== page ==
Mountain Rescue Aspen will kick off Mountain Safety campaign Oct. 11
Mountain Rescue Aspen will kick off a public campaign this month that is designed to build awareness for staying safe during summer adventures in the backcountry.
The rescue group will hold a panel discussion Oct. 11 at 6 p.m. at the CB Cameron Rescue Center, Mountain Rescue’s headquarters near the Aspen Business Center. It will be free and open to the public.
David Swersky, a longtime Mountain Rescue Aspen member who helped create the group’s highly successful Avalanche Awareness workshop in 1985, said the rescue group’s broader goal is to hold a Mountain Safety workshop annually in late spring or early summer. But Mountain Rescue felt a community meeting was needed sooner following a deadly summer in the Aspen backcountry.
“We felt we needed to do something now,” Swersky said.
Six mountaineers, who also happen to be members of Mountain Rescue’s board of directors, will sit on the panel. They will address a variety of topics and there will be a Q&A session with the public.
The panel members include Jeff Edelson, Jordan White, Debbie Kelly, Doug Paley, Justin Hood and Liz Bergdahl.
One topic will be a look back on the events that unfolded over the course of the summer, including deaths of six climbers on Capitol and Maroon peaks and a hiker’s death from acute mountain sickness in Conundrum Valley.
“What happened this summer?” Swersky said. “Is it a trend or an anomaly?”
Mountain Rescue leaders were notified roughly 75 times during spring and summer about possible incidents. Swersky said 57 calls resulted in the organization sending its volunteer members into the field.
“The number of saves have far exceeded the recoveries,” he said.
But the summer will be remembered for the high number of tragedies. It also was busier than usual, Swersky said.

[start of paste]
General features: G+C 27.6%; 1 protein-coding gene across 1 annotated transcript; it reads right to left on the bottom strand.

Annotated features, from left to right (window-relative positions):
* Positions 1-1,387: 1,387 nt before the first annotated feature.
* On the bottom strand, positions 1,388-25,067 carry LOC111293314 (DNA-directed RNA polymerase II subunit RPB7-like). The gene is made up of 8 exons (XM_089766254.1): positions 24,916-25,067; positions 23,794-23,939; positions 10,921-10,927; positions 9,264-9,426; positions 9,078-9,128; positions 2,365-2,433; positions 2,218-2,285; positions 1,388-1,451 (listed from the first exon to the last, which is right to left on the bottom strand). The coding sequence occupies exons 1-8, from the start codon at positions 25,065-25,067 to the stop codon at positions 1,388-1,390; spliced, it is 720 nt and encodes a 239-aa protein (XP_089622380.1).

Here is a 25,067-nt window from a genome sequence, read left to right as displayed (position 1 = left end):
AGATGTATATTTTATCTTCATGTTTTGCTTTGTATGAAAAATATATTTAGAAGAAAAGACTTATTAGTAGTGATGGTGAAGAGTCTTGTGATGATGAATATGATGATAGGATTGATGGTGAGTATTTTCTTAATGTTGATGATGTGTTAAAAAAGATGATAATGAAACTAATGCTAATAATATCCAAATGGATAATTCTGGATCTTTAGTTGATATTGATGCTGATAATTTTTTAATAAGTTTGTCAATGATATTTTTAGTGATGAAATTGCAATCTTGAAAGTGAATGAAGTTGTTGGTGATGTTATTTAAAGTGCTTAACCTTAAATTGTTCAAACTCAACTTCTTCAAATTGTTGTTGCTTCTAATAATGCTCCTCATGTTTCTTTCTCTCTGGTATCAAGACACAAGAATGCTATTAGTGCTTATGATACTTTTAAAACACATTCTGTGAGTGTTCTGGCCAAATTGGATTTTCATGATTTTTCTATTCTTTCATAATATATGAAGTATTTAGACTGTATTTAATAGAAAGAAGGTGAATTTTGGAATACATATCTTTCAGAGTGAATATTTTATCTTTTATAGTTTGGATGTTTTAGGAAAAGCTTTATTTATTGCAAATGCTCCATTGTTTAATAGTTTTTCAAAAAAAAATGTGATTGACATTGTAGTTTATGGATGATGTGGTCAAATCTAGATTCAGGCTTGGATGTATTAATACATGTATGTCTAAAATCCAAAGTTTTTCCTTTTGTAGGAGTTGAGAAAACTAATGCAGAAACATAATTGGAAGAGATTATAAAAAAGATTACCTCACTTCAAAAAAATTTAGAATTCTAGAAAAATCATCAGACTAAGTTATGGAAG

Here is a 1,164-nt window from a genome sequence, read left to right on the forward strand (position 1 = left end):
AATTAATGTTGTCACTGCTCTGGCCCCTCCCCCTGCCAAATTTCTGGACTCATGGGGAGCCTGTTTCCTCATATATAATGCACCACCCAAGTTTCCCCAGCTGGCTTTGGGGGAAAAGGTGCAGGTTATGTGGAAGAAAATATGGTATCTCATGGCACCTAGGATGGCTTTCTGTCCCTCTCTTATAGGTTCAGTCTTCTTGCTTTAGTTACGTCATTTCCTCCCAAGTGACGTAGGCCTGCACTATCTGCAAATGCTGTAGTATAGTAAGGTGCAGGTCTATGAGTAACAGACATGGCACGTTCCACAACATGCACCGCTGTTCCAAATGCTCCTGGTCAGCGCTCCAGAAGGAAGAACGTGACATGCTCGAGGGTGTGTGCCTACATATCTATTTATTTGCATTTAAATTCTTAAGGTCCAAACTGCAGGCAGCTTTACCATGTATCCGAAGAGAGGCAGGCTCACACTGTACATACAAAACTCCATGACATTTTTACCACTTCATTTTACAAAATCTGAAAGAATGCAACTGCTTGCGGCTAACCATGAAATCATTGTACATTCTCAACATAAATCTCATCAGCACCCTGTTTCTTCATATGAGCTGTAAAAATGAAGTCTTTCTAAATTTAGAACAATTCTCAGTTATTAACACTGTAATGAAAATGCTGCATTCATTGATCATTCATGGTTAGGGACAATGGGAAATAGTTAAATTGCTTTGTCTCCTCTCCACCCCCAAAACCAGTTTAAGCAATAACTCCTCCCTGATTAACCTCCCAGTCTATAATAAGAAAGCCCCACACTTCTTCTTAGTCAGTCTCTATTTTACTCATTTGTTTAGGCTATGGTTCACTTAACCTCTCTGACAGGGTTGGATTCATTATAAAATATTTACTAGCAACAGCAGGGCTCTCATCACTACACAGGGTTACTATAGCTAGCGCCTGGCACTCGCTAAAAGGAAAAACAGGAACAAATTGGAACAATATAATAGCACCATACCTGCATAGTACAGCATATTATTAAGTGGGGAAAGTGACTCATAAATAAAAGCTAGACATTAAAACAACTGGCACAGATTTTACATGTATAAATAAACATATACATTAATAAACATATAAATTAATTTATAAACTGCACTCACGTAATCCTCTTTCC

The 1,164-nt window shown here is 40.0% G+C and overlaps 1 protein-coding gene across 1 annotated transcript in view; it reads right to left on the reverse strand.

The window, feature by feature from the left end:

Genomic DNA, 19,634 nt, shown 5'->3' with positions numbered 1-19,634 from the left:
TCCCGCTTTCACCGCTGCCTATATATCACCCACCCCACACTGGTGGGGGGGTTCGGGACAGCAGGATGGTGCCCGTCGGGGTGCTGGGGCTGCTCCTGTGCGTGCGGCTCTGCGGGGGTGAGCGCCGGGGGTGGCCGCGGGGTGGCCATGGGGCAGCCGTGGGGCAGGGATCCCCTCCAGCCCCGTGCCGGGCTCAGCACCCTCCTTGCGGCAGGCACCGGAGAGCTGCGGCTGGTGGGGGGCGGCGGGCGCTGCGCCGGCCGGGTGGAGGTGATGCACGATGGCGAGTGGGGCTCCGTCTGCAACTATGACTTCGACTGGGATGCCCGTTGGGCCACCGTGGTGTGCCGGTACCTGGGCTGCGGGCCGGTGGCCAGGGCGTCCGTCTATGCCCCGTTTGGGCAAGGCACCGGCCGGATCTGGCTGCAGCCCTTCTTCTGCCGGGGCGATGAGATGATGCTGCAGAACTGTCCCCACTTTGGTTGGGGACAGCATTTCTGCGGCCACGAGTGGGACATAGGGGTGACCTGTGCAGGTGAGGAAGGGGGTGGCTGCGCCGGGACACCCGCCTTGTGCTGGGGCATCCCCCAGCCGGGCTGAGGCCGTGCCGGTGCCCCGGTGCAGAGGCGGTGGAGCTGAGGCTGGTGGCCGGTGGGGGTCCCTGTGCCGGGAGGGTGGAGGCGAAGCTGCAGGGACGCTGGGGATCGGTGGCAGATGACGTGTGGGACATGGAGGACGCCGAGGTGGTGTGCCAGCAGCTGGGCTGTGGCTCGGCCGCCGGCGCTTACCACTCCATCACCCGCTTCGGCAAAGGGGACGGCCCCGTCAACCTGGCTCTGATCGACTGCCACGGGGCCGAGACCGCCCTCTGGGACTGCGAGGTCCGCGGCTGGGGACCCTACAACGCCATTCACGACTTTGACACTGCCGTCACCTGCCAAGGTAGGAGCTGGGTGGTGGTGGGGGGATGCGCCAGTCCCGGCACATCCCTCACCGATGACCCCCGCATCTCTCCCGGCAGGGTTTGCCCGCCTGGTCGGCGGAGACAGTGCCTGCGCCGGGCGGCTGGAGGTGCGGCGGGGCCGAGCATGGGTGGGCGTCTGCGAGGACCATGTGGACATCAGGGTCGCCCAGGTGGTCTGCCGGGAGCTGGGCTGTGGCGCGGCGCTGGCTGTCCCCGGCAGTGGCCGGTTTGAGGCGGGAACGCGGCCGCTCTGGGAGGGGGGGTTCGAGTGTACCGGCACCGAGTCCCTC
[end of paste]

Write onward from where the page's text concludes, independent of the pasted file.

The increased number of calls is largely a product of more people venturing into areas such as the Maroon Bells-Snowmass Wilderness.
“We probably have three to four times the number of people banging around the backcountry as in year 2000,” Swersky said. “Our missions are up about 10 percent.”
The Mountain Rescue panel will review six incidents from this summer with the public. Attendees will get insights into Mountain Rescue’s operations. The panel will discuss steps that solo climbers and adventurers should take — chief among them leaving a detailed itinerary.
Meanwhile, Mountain Rescue is working on details of the Mountain Safety seminar it intends to make an annual event. It will be modeled after the Avalanche Awareness workshop, which attracts more than 100 skiers, snowboarders, snowmobile riders, snowshoers and other adventures each January. The Avalanche Awareness workshop features an evening classroom session and an all-day field session with rescue exercises.
Just as that workshop has likely made a difference in safety over the past 32 years, Mountain Rescue hopes the Mountain Safety workshop will start making a difference for summer adventurers next year.
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